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CXCR4 and CD74 together enhance cell survival in response to macrophage migration-inhibitory factor in chronic lymphocytic leukemia.

Exp Hematol. 2022 Sep 9:S0301-472X(22)00681-6. doi: 10.1016/j.exphem.2022.08.005. Epub ahead of print. PMID: 36096455.

Authors/Editors: Thavayogarajah T, Sinitski D, Bounkari OE, Torres-Garcia L, Lewinsky H, Harjung A, Chen HR, Panse J, Vankann L, Shachar I, Bernhagen J, Koschmieder S.
Publication Date: 2022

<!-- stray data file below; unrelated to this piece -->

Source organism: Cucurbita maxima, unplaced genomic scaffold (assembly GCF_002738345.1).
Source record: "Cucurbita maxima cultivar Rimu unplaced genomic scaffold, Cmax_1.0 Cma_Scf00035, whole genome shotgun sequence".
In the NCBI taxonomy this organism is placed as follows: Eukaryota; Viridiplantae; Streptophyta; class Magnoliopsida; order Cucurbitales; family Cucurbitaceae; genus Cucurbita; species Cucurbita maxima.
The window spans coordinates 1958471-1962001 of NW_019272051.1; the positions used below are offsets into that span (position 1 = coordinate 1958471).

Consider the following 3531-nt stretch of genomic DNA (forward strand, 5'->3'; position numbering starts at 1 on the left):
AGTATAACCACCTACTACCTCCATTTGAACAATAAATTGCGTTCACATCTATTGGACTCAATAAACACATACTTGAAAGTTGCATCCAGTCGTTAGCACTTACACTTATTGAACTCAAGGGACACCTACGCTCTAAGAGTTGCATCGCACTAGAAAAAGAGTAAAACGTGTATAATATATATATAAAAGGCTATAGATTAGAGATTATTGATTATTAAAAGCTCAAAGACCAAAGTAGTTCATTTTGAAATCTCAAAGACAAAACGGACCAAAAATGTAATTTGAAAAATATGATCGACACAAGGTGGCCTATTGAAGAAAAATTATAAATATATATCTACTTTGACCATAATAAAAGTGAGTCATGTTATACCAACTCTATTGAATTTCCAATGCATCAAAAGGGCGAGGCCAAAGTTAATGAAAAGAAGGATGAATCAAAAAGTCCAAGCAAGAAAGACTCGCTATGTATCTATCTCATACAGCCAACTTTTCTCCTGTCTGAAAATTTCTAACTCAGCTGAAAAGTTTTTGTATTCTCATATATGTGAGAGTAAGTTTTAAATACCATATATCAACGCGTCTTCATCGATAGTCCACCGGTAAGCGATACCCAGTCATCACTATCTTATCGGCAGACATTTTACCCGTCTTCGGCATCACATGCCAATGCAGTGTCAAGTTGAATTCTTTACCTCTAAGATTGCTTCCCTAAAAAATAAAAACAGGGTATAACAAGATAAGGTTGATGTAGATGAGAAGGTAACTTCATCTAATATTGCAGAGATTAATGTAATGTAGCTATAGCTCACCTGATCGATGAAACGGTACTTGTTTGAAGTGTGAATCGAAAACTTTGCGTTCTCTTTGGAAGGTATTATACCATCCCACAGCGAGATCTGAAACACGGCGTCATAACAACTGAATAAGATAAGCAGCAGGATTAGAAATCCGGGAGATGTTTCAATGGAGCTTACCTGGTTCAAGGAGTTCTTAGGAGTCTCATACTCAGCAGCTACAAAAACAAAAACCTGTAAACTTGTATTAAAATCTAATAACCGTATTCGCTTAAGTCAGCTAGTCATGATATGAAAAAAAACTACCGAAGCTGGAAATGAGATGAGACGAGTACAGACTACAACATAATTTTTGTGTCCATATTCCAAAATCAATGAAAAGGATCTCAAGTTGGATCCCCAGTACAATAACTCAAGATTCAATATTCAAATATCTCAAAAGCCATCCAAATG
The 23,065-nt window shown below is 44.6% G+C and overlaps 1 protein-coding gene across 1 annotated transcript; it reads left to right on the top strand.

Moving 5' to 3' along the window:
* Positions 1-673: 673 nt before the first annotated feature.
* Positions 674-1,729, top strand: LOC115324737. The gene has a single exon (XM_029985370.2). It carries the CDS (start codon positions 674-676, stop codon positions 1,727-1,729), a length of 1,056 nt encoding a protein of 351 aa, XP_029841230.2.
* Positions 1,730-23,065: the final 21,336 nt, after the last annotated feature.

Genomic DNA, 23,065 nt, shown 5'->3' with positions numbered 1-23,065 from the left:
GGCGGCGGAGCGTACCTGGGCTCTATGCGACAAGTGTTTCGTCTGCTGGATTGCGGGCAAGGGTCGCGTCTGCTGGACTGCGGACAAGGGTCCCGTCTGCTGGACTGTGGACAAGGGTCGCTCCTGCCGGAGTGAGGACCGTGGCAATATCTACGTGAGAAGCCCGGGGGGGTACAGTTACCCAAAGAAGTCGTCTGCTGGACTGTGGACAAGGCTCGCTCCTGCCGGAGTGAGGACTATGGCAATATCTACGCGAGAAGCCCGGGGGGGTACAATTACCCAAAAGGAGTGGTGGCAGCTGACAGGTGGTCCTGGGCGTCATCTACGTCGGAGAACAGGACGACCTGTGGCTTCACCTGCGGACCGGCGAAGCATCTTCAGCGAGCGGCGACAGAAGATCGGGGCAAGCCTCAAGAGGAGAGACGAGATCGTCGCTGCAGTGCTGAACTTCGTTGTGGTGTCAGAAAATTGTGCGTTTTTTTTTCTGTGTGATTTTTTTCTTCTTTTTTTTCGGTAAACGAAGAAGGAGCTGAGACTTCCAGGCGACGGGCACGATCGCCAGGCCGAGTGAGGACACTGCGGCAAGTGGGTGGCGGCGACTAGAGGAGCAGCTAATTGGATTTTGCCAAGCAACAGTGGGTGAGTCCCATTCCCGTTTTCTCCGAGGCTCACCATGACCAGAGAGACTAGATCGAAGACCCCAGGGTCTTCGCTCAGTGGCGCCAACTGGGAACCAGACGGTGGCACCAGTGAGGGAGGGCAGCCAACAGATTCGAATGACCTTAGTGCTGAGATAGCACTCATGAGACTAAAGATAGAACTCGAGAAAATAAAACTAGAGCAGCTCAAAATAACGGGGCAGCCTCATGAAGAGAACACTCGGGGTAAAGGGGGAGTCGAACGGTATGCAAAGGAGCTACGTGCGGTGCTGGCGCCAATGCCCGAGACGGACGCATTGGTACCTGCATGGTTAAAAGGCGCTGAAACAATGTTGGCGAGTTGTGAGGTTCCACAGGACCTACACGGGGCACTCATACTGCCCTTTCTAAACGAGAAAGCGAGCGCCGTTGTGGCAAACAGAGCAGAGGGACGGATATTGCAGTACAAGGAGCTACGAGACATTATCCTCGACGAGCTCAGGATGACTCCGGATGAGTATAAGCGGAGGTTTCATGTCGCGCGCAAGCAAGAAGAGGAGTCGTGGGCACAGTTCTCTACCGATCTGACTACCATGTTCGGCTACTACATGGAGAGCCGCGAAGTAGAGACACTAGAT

Chronic lymphocytic leukemia (CLL) is characterized by the accumulation of small, mature CD5+ B lymphocytes in the blood, marrow, and lymphoid organs. Cell survival depends on interaction with the leukemic microenvironment. However, the mechanisms controlling CLL cell survival are still incompletely understood. Macrophage migration-inhibitory factor (MIF), a pro-inflammatory and immunoregulatory chemokine-like cytokine, interacts with CXCR4, a major chemokine receptor, as well as with CD74/invariant chain, a single-pass type II receptor. In this study, we analyzed the roles of CXCR4, CD74, and MIF in CLL. Mononuclear cells from patients with hematological malignancies were analyzed for coexpression of CXCR4 and CD74 by flow cytometry. Strong co- and overexpression of CXCR4 and CD74 were observed on B cells of CLL patients (n = 10). Survival and chemotaxis assays indicated that CXCR4 and CD74 work together to enhance the survival and migration of malignant cells in CLL. Blockade of the receptors, either individually or in combination, promoted cell death and led to an abrogation of MIF-driven migration responses in murine and human CLL cells, suggesting that joint activation of both receptors is crucial for CLL cell survival and mobility. These findings indicate that the MIF/CXCR4/CD74 axis represents a novel therapeutic target in CLL.


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